When finished, it will be upholstered in high-end fabrics and be a real stand out of the new collection. “I think this day bed is going be pretty cool,” he says excitedly; his enthusiasm is infectious. He remarks, “The day bed is a natural extension of the collection for different orientations of the human body.”
Joo started his studio in 2018, working with furniture and object design and hopes to also start including spaces and interior design in the future. Growing up in Toronto in a Korean household, he says “that a lot of the values, the forms and the philosophies of Korea are ingrained” in him.
Throughout his work, he believes there’s a lot of tension at play between the Korean identity versus the Toronto identity versus the global identity. He finds “the interplay the interesting part.” The tension between those worlds can help show you what you like and don’t like about certain things and how you can change that and emulate that for a different design in the future. The past informs his work, but it’s also about dissecting what was bad and what was good and how to move forward. It’s all very poetic in a sense.
His pieces start from a place of familiarity. What feels familiar? How does one sit? How does one sit comfortably? These are thoughts that cross his mind when looking at a new way to design. He wants it to be intrinsic for not only himself but the people he’s thinking about, and from there, it moves into an unfamiliar zone where he has to assemble the pieces. “It’s the chaos of creation.” These pieces are both symbolic and physical. He chooses to work with natural materials and avoids using nails and screws when possible. Everything’s made with genuine care and appreciation of the world around him.
He explains that he wants to emulate what nature does and reduce us to something smaller so we can see the larger picture. He’s not here to make very showy, flashy, hyper-decorative furniture; he wants to create solid furniture for a life to be lived with it.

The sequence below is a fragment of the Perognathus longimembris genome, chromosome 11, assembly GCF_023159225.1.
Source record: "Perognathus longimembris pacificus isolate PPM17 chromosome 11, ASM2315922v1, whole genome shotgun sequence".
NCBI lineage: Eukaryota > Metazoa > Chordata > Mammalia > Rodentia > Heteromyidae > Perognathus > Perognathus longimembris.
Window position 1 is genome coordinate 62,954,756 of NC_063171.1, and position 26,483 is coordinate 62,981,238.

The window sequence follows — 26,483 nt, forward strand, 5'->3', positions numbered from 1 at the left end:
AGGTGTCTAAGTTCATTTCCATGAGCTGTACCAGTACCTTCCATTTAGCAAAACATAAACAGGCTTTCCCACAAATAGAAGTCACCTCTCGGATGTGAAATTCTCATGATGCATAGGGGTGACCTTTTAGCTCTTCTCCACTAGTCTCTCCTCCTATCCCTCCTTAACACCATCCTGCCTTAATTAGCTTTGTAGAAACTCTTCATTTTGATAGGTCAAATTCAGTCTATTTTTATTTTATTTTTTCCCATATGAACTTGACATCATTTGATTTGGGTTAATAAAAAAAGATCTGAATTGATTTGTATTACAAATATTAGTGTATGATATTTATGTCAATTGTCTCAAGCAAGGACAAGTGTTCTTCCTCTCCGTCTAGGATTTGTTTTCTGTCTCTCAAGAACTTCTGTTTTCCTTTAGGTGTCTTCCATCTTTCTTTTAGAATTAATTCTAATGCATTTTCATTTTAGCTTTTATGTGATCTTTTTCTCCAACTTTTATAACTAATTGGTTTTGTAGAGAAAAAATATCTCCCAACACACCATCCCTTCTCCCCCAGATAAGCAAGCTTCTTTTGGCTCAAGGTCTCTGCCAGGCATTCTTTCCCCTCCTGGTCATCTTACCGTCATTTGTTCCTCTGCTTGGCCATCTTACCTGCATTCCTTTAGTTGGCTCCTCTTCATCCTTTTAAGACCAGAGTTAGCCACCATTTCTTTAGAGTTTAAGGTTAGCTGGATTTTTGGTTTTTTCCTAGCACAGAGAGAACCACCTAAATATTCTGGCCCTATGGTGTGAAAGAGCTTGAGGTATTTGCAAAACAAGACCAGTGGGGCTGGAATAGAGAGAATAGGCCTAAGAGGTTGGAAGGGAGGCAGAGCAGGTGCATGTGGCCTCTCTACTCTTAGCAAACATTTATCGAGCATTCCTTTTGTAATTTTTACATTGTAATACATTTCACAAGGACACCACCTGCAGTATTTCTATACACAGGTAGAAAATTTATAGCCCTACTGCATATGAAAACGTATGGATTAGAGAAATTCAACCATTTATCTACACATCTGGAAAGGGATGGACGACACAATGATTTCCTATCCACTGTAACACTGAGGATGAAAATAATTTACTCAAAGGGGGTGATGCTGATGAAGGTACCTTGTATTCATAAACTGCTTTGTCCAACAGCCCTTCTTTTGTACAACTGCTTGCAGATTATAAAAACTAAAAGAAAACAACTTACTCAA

One of his most noteworthy pieces is the Stool Collection, which was an early example of his love for making platforms. “When you look at a platform, the point of a platform is not to look at the platform. It’s to look at the item it’s holding up. I think the ethos behind the practice is being able to lift up life or lift up the importance of the important things in life, whether that’s nature, family or just thought itself. It’s about lifting the person up, and here’s a platform to do that better.”
He explains deeper, “The furniture is not meant to be the centre of the room. It’s meant to be the architecture of your environment so you can live the life you want.”
“Seeing the gratification of something that was in your mind that wasn’t anything physical that now takes up physical space before you. It’s an exciting feeling and experience. There’s a natural ebb and flow between the familiarity and unfamiliarity of creating new pieces of art.”
Nature and craft feel more essential than ever when it comes to how we live; Jeremy Joo’s work is a living embodiment of that. Bringing nature into the home is super important to him, and is a good reminder that we could all probably do with decluttering our houses and picking up some new furniture that will last a lifetime.
Jeremy Joo’s new collection featuring the day bed is set for release in the spring of 2023.